Certain species of mammal are particularly evident in Tortuguero, especially mantled howler monkeys, the Central American spider monkey and white-faced capuchin. If you’ve got a good pair of binoculars and a good guide, you can usually see both two and three-toed sloths. In addition, normally shy neo tropical river otters are reasonably habituated to boats. Harder to spot are timid West Indian manatees. The park is also home to big cats such as jaguars and ocelots – but these are savvy, nocturnal animals and sightings are very rare.

Most wildlife-watching tours are done by boat. To get the best from Tortuguero, be on the water early or go out following a heavy rain, when all the wildlife comes out to sunbathe. It is also highly recommended to take tours by canoe or kayak – since these smaller, silent craft will allow you to get into the park’s less trafficked nooks and crannies.

Boating

Four aquatic trails wind their way through Parque Nacional Tortuguero, inviting waterborne exploration. Río Tortuguero acts as the entranceway to the network of trails. This wide, beautiful river is often covered with water lilies and frequented by aquatic birds such as herons, kingfishers and anhinga’s – the latter of which is known as the snakebird for the way its slim, winding neck pokes out of the water when it swims.

Caño Chiquero and Cano Mora are two narrower waterways with good wildlife spotting opportunities. According to park regulation, only kayaks, canoes and silent electric boats are allowed in these areas (a rule that is constantly violated by many area tour companies and lodges). Caño Chiquero is thick with vegetation, especially red guácimo trees and epiphytes. Black turtles and green iguanas like to hang out here. Caño Mora is about 3km long but only 10m wide, so it feels as if it’s straight out of The Jungle Book. Caño Harold is actually an artificially constructed canal, but that doesn’t stop the creatures – such as Jesus Christ lizards and caimans – from inhabiting its tranquil waters. Canoe rental and boat tours are available in Tortuguero village.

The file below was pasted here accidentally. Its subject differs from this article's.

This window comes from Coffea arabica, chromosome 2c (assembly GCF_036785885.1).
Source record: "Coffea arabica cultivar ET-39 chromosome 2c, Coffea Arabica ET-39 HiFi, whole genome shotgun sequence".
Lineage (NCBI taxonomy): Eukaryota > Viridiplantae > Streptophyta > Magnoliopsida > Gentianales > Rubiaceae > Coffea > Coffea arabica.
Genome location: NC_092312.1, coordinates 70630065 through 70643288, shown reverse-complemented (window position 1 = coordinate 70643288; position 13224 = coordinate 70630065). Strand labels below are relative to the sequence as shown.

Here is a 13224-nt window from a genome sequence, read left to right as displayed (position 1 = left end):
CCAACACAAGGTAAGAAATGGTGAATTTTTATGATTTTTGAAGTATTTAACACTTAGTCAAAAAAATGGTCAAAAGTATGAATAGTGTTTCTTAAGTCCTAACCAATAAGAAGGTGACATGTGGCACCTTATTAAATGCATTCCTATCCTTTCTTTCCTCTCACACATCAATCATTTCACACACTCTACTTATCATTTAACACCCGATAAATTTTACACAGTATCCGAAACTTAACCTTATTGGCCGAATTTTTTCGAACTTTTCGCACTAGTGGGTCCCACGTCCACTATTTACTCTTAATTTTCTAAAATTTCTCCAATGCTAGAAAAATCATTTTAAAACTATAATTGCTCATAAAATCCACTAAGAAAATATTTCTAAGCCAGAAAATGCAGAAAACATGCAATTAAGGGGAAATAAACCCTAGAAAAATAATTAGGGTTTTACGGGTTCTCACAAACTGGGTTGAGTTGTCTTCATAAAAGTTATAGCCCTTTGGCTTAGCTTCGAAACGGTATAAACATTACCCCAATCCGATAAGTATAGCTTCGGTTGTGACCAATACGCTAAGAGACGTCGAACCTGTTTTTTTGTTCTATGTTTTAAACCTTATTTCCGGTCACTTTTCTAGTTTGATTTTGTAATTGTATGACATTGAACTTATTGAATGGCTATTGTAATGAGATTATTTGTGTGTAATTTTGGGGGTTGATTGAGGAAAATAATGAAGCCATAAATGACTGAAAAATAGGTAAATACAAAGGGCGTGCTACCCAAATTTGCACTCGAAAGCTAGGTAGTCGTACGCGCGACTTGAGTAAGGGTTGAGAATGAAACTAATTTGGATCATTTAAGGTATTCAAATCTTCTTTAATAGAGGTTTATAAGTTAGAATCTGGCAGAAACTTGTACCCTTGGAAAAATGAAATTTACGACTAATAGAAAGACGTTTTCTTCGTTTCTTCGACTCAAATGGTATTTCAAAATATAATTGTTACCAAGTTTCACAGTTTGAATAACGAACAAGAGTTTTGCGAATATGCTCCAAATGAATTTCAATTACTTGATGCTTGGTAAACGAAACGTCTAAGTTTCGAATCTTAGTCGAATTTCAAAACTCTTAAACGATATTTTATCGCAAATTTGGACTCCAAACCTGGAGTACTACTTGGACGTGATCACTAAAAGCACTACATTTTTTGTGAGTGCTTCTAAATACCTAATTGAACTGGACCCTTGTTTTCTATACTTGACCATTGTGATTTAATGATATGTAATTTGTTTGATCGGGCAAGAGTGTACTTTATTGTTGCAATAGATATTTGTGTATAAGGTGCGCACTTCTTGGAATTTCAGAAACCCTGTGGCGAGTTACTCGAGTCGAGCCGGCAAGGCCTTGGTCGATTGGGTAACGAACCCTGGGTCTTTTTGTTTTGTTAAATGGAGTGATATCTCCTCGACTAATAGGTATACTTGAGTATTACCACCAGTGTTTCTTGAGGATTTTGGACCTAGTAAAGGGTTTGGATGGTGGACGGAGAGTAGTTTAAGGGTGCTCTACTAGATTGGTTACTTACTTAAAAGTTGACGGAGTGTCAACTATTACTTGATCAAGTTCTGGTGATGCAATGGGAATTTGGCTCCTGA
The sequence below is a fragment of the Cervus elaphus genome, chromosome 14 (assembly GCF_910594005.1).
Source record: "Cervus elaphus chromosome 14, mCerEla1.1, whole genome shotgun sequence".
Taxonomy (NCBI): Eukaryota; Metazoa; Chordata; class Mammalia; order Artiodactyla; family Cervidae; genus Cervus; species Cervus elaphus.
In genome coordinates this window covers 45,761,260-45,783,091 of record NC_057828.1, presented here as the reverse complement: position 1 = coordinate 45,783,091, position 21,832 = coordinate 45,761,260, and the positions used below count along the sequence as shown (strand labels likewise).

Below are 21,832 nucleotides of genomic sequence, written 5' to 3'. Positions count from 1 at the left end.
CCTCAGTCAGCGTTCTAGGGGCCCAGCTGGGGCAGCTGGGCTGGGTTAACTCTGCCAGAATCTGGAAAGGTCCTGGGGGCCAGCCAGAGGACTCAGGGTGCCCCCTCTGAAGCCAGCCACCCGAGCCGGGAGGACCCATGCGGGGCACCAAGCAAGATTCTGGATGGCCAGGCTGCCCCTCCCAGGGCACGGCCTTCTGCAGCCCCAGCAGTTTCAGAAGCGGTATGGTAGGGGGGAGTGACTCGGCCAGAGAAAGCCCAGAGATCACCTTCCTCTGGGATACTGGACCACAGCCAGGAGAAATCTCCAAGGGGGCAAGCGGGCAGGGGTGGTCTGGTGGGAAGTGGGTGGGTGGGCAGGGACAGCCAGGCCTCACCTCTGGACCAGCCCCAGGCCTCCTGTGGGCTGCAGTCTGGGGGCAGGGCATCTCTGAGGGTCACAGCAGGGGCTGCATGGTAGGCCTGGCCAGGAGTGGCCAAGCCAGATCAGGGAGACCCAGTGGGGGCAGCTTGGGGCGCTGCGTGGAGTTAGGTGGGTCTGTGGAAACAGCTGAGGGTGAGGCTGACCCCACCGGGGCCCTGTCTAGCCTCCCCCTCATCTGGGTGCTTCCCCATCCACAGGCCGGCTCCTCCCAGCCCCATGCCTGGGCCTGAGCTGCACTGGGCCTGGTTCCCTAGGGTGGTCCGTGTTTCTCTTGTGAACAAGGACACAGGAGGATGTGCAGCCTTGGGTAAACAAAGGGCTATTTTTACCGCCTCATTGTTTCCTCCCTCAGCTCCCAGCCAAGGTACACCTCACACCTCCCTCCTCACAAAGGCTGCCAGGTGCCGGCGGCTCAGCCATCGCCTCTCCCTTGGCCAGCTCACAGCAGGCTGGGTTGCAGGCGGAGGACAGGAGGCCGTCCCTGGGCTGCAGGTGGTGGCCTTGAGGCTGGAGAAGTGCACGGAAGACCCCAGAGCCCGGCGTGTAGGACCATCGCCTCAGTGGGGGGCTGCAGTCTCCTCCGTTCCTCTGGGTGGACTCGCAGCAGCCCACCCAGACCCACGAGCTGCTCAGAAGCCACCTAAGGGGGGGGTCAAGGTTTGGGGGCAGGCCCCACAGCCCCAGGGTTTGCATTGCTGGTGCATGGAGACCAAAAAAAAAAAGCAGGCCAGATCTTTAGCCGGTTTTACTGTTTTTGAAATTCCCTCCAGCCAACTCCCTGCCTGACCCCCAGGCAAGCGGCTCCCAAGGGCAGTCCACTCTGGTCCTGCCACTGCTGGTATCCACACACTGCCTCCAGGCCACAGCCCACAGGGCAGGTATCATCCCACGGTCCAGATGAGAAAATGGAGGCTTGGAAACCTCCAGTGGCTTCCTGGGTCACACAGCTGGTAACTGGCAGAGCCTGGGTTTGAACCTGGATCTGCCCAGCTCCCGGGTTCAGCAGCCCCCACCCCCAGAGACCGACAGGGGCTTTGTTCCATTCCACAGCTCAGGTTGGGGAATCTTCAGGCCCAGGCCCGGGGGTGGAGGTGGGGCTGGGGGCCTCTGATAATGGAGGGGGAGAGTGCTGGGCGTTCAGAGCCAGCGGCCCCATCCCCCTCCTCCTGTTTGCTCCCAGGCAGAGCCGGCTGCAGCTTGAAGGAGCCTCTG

Hiking

Behind Cuatro Esquinas station, El Gavilán Land Trail is the only public trail through the park that is on solid ground. Visitors can hike the muddy, 2km out-and-back trail that traverses the tropical humid forest and parallels a stretch of beach. Green parrots and several species of monkey are commonly sighted here. The short trail is well marked. Rubber boots are required (for rent at hotels and near the park entrance).

Information

Park headquarters is at Cuatro Esquinas
 (Tel 2709-8086; park admission US$10; h 67am, 7:30am-noon & 1-4pm), just south of Tortuguero village. This is a helpful ranger station, with maps and info.